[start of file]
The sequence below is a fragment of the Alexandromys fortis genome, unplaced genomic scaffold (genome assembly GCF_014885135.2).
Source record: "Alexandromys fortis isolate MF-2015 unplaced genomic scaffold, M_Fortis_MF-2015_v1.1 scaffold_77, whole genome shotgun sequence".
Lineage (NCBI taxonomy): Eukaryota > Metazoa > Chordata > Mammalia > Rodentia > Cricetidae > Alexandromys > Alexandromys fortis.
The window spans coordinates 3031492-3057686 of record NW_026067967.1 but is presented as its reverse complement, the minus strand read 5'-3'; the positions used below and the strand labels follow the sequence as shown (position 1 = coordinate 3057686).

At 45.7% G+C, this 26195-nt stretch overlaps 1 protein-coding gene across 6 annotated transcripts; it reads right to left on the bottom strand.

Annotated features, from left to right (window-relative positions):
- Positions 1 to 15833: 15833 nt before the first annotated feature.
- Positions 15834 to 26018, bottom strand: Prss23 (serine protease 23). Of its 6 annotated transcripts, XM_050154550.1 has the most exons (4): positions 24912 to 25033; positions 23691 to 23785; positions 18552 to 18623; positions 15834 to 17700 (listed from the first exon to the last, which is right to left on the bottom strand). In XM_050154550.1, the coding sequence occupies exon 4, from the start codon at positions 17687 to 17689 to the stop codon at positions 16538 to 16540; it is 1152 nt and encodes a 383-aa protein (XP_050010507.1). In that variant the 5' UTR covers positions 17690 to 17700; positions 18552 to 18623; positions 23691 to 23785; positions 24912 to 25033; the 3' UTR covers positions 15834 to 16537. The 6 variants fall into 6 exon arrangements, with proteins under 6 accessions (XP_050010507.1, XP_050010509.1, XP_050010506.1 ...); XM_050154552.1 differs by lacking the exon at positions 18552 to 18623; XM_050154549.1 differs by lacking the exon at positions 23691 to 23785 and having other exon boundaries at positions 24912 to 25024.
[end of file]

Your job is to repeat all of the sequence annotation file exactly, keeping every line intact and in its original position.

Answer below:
The sequence below is a fragment of the Alexandromys fortis genome, unplaced genomic scaffold (genome assembly GCF_014885135.2).
Source record: "Alexandromys fortis isolate MF-2015 unplaced genomic scaffold, M_Fortis_MF-2015_v1.1 scaffold_77, whole genome shotgun sequence".
Lineage (NCBI taxonomy): Eukaryota > Metazoa > Chordata > Mammalia > Rodentia > Cricetidae > Alexandromys > Alexandromys fortis.
The window spans coordinates 3031492-3057686 of record NW_026067967.1 but is presented as its reverse complement, the minus strand read 5'-3'; the positions used below and the strand labels follow the sequence as shown (position 1 = coordinate 3057686).

At 45.7% G+C, this 26195-nt stretch overlaps 1 protein-coding gene across 6 annotated transcripts; it reads right to left on the bottom strand.

Annotated features, from left to right (window-relative positions):
- Positions 1 to 15833: 15833 nt before the first annotated feature.
- Positions 15834 to 26018, bottom strand: Prss23 (serine protease 23). Of its 6 annotated transcripts, XM_050154550.1 has the most exons (4): positions 24912 to 25033; positions 23691 to 23785; positions 18552 to 18623; positions 15834 to 17700 (listed from the first exon to the last, which is right to left on the bottom strand). In XM_050154550.1, the coding sequence occupies exon 4, from the start codon at positions 17687 to 17689 to the stop codon at positions 16538 to 16540; it is 1152 nt and encodes a 383-aa protein (XP_050010507.1). In that variant the 5' UTR covers positions 17690 to 17700; positions 18552 to 18623; positions 23691 to 23785; positions 24912 to 25033; the 3' UTR covers positions 15834 to 16537. The 6 variants fall into 6 exon arrangements, with proteins under 6 accessions (XP_050010507.1, XP_050010509.1, XP_050010506.1 ...); XM_050154552.1 differs by lacking the exon at positions 18552 to 18623; XM_050154549.1 differs by lacking the exon at positions 23691 to 23785 and having other exon boundaries at positions 24912 to 25024.